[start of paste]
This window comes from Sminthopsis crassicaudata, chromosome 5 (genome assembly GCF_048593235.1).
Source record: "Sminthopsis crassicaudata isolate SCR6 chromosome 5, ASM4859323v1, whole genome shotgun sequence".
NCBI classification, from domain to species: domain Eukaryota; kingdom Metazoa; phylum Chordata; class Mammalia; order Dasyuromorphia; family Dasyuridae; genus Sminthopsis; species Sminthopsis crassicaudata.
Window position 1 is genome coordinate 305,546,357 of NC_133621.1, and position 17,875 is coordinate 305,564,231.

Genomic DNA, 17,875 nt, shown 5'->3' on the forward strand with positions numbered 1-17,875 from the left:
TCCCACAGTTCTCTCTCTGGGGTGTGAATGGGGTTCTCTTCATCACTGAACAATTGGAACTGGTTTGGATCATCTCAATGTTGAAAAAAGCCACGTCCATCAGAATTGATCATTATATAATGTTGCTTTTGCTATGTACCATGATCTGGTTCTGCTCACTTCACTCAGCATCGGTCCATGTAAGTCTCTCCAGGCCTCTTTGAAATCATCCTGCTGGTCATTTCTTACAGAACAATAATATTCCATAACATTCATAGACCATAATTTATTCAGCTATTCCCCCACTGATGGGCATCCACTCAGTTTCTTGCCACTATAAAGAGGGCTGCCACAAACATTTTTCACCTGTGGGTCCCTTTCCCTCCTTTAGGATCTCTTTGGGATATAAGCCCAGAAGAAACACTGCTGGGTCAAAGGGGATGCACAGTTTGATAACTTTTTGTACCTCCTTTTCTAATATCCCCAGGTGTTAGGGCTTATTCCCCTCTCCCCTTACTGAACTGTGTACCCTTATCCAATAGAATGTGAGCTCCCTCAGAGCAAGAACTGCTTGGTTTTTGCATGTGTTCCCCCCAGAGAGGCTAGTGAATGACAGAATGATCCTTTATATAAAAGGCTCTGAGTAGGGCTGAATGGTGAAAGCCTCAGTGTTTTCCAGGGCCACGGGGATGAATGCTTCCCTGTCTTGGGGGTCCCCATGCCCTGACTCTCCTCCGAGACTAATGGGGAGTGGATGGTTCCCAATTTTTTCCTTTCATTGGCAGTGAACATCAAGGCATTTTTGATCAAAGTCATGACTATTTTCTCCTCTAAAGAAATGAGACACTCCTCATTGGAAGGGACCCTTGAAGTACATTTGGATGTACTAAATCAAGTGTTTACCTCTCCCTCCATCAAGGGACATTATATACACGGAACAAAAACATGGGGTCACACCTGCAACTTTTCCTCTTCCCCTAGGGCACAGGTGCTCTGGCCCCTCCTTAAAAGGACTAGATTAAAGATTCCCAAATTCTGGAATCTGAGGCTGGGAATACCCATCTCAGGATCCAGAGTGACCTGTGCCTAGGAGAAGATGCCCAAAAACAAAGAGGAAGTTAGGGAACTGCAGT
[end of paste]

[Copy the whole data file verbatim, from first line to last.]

This window comes from Sminthopsis crassicaudata, chromosome 5 (genome assembly GCF_048593235.1).
Source record: "Sminthopsis crassicaudata isolate SCR6 chromosome 5, ASM4859323v1, whole genome shotgun sequence".
NCBI classification, from domain to species: domain Eukaryota; kingdom Metazoa; phylum Chordata; class Mammalia; order Dasyuromorphia; family Dasyuridae; genus Sminthopsis; species Sminthopsis crassicaudata.
Window position 1 is genome coordinate 305,546,357 of NC_133621.1, and position 17,875 is coordinate 305,564,231.

Genomic DNA, 17,875 nt, shown 5'->3' on the forward strand with positions numbered 1-17,875 from the left:
TCCCACAGTTCTCTCTCTGGGGTGTGAATGGGGTTCTCTTCATCACTGAACAATTGGAACTGGTTTGGATCATCTCAATGTTGAAAAAAGCCACGTCCATCAGAATTGATCATTATATAATGTTGCTTTTGCTATGTACCATGATCTGGTTCTGCTCACTTCACTCAGCATCGGTCCATGTAAGTCTCTCCAGGCCTCTTTGAAATCATCCTGCTGGTCATTTCTTACAGAACAATAATATTCCATAACATTCATAGACCATAATTTATTCAGCTATTCCCCCACTGATGGGCATCCACTCAGTTTCTTGCCACTATAAAGAGGGCTGCCACAAACATTTTTCACCTGTGGGTCCCTTTCCCTCCTTTAGGATCTCTTTGGGATATAAGCCCAGAAGAAACACTGCTGGGTCAAAGGGGATGCACAGTTTGATAACTTTTTGTACCTCCTTTTCTAATATCCCCAGGTGTTAGGGCTTATTCCCCTCTCCCCTTACTGAACTGTGTACCCTTATCCAATAGAATGTGAGCTCCCTCAGAGCAAGAACTGCTTGGTTTTTGCATGTGTTCCCCCCAGAGAGGCTAGTGAATGACAGAATGATCCTTTATATAAAAGGCTCTGAGTAGGGCTGAATGGTGAAAGCCTCAGTGTTTTCCAGGGCCACGGGGATGAATGCTTCCCTGTCTTGGGGGTCCCCATGCCCTGACTCTCCTCCGAGACTAATGGGGAGTGGATGGTTCCCAATTTTTTCCTTTCATTGGCAGTGAACATCAAGGCATTTTTGATCAAAGTCATGACTATTTTCTCCTCTAAAGAAATGAGACACTCCTCATTGGAAGGGACCCTTGAAGTACATTTGGATGTACTAAATCAAGTGTTTACCTCTCCCTCCATCAAGGGACATTATATACACGGAACAAAAACATGGGGTCACACCTGCAACTTTTCCTCTTCCCCTAGGGCACAGGTGCTCTGGCCCCTCCTTAAAAGGACTAGATTAAAGATTCCCAAATTCTGGAATCTGAGGCTGGGAATACCCATCTCAGGATCCAGAGTGACCTGTGCCTAGGAGAAGATGCCCAAAAACAAAGAGGAAGTTAGGGAACTGCAGT